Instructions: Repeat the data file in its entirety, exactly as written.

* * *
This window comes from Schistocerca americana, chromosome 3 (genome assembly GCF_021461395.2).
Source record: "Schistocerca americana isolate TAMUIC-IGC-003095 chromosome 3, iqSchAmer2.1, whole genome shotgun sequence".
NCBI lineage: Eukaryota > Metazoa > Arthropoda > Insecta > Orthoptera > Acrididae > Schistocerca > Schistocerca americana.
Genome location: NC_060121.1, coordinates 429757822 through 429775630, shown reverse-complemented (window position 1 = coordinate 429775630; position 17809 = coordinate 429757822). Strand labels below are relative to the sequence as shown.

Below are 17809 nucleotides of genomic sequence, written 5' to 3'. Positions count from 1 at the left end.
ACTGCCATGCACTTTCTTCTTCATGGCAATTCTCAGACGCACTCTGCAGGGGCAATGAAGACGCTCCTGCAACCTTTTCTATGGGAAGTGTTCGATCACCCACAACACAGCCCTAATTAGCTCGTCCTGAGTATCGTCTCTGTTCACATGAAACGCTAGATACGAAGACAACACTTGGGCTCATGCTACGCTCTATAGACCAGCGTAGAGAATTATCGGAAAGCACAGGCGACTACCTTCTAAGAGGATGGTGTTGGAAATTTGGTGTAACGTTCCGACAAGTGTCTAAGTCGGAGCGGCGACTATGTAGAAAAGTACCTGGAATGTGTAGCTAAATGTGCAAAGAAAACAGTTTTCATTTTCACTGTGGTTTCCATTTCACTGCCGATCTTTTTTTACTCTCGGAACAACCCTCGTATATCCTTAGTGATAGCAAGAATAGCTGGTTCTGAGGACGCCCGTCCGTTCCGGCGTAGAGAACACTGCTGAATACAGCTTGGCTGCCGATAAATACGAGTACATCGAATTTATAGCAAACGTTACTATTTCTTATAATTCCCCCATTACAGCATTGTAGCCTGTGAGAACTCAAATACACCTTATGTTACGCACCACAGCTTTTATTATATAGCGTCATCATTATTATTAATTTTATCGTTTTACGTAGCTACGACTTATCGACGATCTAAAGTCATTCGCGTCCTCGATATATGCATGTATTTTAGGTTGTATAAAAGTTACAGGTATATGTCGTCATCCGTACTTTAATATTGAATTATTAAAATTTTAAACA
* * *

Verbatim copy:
This window comes from Schistocerca americana, chromosome 3 (genome assembly GCF_021461395.2).
Source record: "Schistocerca americana isolate TAMUIC-IGC-003095 chromosome 3, iqSchAmer2.1, whole genome shotgun sequence".
NCBI lineage: Eukaryota > Metazoa > Arthropoda > Insecta > Orthoptera > Acrididae > Schistocerca > Schistocerca americana.
Genome location: NC_060121.1, coordinates 429757822 through 429775630, shown reverse-complemented (window position 1 = coordinate 429775630; position 17809 = coordinate 429757822). Strand labels below are relative to the sequence as shown.

Below are 17809 nucleotides of genomic sequence, written 5' to 3'. Positions count from 1 at the left end.
ACTGCCATGCACTTTCTTCTTCATGGCAATTCTCAGACGCACTCTGCAGGGGCAATGAAGACGCTCCTGCAACCTTTTCTATGGGAAGTGTTCGATCACCCACAACACAGCCCTAATTAGCTCGTCCTGAGTATCGTCTCTGTTCACATGAAACGCTAGATACGAAGACAACACTTGGGCTCATGCTACGCTCTATAGACCAGCGTAGAGAATTATCGGAAAGCACAGGCGACTACCTTCTAAGAGGATGGTGTTGGAAATTTGGTGTAACGTTCCGACAAGTGTCTAAGTCGGAGCGGCGACTATGTAGAAAAGTACCTGGAATGTGTAGCTAAATGTGCAAAGAAAACAGTTTTCATTTTCACTGTGGTTTCCATTTCACTGCCGATCTTTTTTTACTCTCGGAACAACCCTCGTATATCCTTAGTGATAGCAAGAATAGCTGGTTCTGAGGACGCCCGTCCGTTCCGGCGTAGAGAACACTGCTGAATACAGCTTGGCTGCCGATAAATACGAGTACATCGAATTTATAGCAAACGTTACTATTTCTTATAATTCCCCCATTACAGCATTGTAGCCTGTGAGAACTCAAATACACCTTATGTTACGCACCACAGCTTTTATTATATAGCGTCATCATTATTATTAATTTTATCGTTTTACGTAGCTACGACTTATCGACGATCTAAAGTCATTCGCGTCCTCGATATATGCATGTATTTTAGGTTGTATAAAAGTTACAGGTATATGTCGTCATCCGTACTTTAATATTGAATTATTAAAATTTTAAACA